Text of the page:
Thursday, December 8, 2016
I remember when John Glenn orbited the world. My parents had decided to have some time together/aka a romantic weekend, and my sister and I were sent off to San Clemente to stay with a former housekeeper named Donnie. She fried up corn tortillas, in spite of being Boston Irish, and we ate tacos and watched the TV as the news came in about John Glenn. It was, obviously, the precursor of the moon landing and a bit of a one up to Alan Shepherd. But I remember it vividly.
Years later I read, and then watched, The Right Stuff by Tom Wolfe. I had no idea that John Glenn’s wife stuttered or that he was a test pilot. I didn’t know then that he would run for Senate and win and would go up in the Shuttle at age 77. He just seemed to me to be a really decent guy. Kinda like my father.
Friday, November 25, 2016
As I get older and older, I realize more and more. This is one of the conundrums of life and aging. At one or two-- or ten-- times in my life I wanted a different name, a different face and a different persona. But let me start with the name.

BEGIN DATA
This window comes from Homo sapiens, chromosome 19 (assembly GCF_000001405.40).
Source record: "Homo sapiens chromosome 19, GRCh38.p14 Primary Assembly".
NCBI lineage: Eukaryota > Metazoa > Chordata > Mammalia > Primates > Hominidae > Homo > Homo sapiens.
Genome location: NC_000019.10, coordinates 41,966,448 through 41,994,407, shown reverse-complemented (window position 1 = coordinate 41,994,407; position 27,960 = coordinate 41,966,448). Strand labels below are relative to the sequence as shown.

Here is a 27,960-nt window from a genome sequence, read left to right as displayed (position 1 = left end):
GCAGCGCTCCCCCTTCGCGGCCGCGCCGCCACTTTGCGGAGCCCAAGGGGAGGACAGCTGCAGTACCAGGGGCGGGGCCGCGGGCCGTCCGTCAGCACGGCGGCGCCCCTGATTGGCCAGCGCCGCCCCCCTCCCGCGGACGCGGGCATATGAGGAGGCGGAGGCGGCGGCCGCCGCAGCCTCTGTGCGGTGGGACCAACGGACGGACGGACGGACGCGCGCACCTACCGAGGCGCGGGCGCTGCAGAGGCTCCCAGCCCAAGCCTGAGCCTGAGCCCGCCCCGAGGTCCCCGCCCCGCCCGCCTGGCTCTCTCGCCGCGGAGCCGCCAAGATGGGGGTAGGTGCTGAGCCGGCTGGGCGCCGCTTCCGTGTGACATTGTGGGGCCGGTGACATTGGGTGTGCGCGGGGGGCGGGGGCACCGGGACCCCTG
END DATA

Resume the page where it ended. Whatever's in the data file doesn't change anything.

In the 1950’s my name was a tiny bit unusual. There were no other kids in my school with it, except a boy who lived down Angus Street and spelled his name with a CH. Must have been Irish! Now my name sounds like a chirpy young waitress taking your order. But enough of that. Suffice it say, I wasn’t a “Jason” in the 1980’s.
When I was in junior high and there was a comic strip in the LA Times that I read every morning. I have always read the comics and do so to this day. (And, as a side note, I would like to say that I find MARY WORTH to be the most annoying, supercilious, nosey and self-possessed person on the planet. I am also very suspicious that her hairstyle is changing and she is aging backwards. )
This new comic was one I loved and remember little of, except the name: TIFFANY JONES. Tiffany was British, as were The Fab Four, Twiggy, Carnaby Street and, my all time favorite, Emma Peel. Tiffany was blonde, perky and pretty—though I only saw her in black and white print—and was everything that I wasn’t.
It’s a far cry from going from the morning breakfast-table comics to a name change. Though I respected Brenda Starr, felt for the orphan Dondi, enjoyed Nancy and her antics with Sluggo and was amazed by the square-jawed Dick Tracy with his precursor of the Apple Watch, it’s a bit of a stretch to change one’s name after a comic strip. Tiffany Smithson was not to be.
I am SO glad I didn’t. I wouldn’t want to share a name with a Trump!